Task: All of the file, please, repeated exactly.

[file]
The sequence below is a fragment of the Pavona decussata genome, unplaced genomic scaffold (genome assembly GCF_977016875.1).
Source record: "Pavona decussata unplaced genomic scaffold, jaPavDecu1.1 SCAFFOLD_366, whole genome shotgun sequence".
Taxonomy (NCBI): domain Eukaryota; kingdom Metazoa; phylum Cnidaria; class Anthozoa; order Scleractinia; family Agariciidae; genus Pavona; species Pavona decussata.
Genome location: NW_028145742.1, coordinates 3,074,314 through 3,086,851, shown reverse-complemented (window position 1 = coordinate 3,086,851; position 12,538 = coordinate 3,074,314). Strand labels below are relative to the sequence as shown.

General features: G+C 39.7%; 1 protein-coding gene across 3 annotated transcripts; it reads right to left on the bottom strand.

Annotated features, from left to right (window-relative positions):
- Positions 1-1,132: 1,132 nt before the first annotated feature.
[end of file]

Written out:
The sequence below is a fragment of the Pavona decussata genome, unplaced genomic scaffold (genome assembly GCF_977016875.1).
Source record: "Pavona decussata unplaced genomic scaffold, jaPavDecu1.1 SCAFFOLD_366, whole genome shotgun sequence".
Taxonomy (NCBI): domain Eukaryota; kingdom Metazoa; phylum Cnidaria; class Anthozoa; order Scleractinia; family Agariciidae; genus Pavona; species Pavona decussata.
Genome location: NW_028145742.1, coordinates 3,074,314 through 3,086,851, shown reverse-complemented (window position 1 = coordinate 3,086,851; position 12,538 = coordinate 3,074,314). Strand labels below are relative to the sequence as shown.

General features: G+C 39.7%; 1 protein-coding gene across 3 annotated transcripts; it reads right to left on the bottom strand.

Annotated features, from left to right (window-relative positions):
- Positions 1-1,132: 1,132 nt before the first annotated feature.